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Is Testosterone Replacement Therapy Safe?

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Testosterone levels peak at the onset of puberty and then naturally begin to decrease by 1% per year from the age of around 30. Between the ages of 25 and 75 our T levels can fall by 30%.

One common method of replacing lost hormones is ‘testosterone replacement therapy’. In this article we’ll take a look at this particular type of medical intervention and what the research says about its safety.

  • What is testosterone replacement therapy?
  • Is it safe?
  • What else can you do to support your hormones?

Read on to learn about your hormone levels, symptoms of low testosterone and the potential side effects of hormone replacement therapy.

Testosterone levels and symptoms of ‘low T’

Normal testosterone levels for a man should lie somewhere between 300 and 1000ng/dL. Unfortunately, as we age our T levels naturally start to drop, and unless you do something to combat it, levels may eventually fall below the normal range.

Clinical hypogonadism, or ‘low T’ is diagnosed when your T levels drop below 300ng/dL. Currently, it is thought that 4 or 5 million men in the US suffer from this condition.

Research has shown that between the ages of 25 and 75, total T levels can fall by as much as 30%. On top of that, your free testosterone – this is the more biologically available T, can also decline – by approximately 50%. Both can have significant impact on your health [1].

As your T levels drop you may begin to suffer from a number of health-related side effects, particularly in the long-term. These include:

  • Loss of muscle and strength
  • Loss of muscle mass
  • Increased body fat, particularly around the middle
  • Loss of body hair
  • Loss of libido, sexual appetite and reduced sperm quality
  • Erectile dysfunction and shrinking of testicles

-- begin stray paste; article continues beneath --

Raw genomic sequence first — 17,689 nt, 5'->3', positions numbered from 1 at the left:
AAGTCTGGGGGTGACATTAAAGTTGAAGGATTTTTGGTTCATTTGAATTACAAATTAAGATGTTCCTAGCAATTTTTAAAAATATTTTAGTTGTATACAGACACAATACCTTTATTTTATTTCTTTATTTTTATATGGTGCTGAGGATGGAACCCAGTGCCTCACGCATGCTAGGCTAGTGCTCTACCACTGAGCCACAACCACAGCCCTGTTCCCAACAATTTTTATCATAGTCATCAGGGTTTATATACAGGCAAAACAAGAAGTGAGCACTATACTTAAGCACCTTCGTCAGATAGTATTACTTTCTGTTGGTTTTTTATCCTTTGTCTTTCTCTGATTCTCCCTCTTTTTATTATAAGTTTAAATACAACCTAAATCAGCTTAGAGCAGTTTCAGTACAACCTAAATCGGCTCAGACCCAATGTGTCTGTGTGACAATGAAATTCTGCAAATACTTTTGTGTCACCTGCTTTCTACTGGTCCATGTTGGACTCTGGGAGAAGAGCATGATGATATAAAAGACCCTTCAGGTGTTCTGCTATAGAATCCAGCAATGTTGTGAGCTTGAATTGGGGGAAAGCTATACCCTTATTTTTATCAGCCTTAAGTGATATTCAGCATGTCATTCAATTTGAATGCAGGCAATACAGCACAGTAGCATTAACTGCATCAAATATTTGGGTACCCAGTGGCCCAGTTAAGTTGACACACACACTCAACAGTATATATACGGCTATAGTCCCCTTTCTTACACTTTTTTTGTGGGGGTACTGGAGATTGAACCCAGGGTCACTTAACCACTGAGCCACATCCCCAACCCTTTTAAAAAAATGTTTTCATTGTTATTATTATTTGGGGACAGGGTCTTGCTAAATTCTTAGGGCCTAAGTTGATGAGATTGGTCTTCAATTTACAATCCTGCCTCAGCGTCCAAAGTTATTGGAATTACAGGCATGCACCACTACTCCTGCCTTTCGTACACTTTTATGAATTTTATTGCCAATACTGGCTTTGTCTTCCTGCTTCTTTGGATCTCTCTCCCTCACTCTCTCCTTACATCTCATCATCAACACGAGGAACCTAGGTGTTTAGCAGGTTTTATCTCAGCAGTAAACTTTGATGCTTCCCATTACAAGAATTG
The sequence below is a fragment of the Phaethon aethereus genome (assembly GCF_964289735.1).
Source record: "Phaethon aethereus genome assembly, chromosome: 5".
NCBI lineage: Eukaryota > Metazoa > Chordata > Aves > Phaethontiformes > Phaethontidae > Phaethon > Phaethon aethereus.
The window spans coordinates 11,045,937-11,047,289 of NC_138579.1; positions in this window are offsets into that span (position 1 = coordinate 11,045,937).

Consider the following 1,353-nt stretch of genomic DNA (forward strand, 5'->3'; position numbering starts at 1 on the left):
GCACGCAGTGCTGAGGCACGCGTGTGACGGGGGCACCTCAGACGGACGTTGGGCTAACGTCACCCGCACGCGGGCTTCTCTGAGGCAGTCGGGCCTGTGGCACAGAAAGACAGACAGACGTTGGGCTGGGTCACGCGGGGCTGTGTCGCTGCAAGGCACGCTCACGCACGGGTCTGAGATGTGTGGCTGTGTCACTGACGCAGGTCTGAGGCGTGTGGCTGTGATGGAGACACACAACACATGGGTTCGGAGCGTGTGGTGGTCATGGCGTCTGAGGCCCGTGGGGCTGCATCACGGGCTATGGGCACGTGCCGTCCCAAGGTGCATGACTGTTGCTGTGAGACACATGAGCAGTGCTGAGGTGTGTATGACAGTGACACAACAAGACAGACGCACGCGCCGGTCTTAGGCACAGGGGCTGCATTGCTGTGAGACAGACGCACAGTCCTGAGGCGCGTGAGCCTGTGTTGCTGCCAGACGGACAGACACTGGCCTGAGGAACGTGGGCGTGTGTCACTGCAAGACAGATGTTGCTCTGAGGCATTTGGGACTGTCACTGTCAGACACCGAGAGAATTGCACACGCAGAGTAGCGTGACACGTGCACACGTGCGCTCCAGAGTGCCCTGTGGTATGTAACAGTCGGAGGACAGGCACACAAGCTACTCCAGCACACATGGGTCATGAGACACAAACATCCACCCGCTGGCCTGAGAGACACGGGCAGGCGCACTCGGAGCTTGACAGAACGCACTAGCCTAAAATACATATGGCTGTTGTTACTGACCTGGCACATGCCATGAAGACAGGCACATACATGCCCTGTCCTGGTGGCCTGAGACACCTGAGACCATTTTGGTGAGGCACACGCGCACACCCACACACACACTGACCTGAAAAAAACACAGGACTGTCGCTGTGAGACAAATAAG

• Reduced cognition and concentration
  • Growth of breast tissue, referred to as gynecomastia


Key Point: From the age of around 30, testosterone levels fall by 1% per year. Low levels – often referred to as ‘hypogonadism’, affects around 5 million US men.

What is testosterone replacement therapy?

Many men choose to go with TRT for fear of suffering the side effects of low T. According to a recent research review, testosterone replacement therapy is the primary treatment option for hypogonadism [2].

It is estimated that around 2.3 million men are currently using some form of T-therapy.

This type of therapy comes in many different forms. You can use skin patches that are worn on the arm or upper body, gels that are absorbed through the skin or oral patches. You can also replace your lost testosterone by injections and implants that are administered directly into the muscle, or as a pellet-like surgical implant delivered into your soft tissue.

In the grand scheme of things, injections are the most potent, but typically your physician will advise you on which method they feel is most appropriate for you. Around 1 in 10 men say that TRT has changed their quality of life, whereas the others say the differences are negligible.

Some benefits – such as an increase in energy and libido – may occur straight away, whereas physical benefits such as fat loss or muscle gain may take weeks or months.

Where many people disagree about male hormone therapy is whether or not these potential benefits are outweighed by the risks. As TRT has not been around for that long there simply hasn’t been enough time to properly assess the long-term risks. Read on to find out what these are…


Key Point: TRT is a common form of testosterone replacement. It comes in patch, gel, surgical implant or injection form.

Is TRT safe?

Testosterone is a steroid hormone with actions in a wide variety of organs and tissues. As with any medical intervention, you need to properly weight up the risks against the potential benefits when you are deciding to undergo TRT or not.

It has been suggested that the safety and risks of testosterone replacement therapy depend upon age, life circumstances, and other medical conditions [3].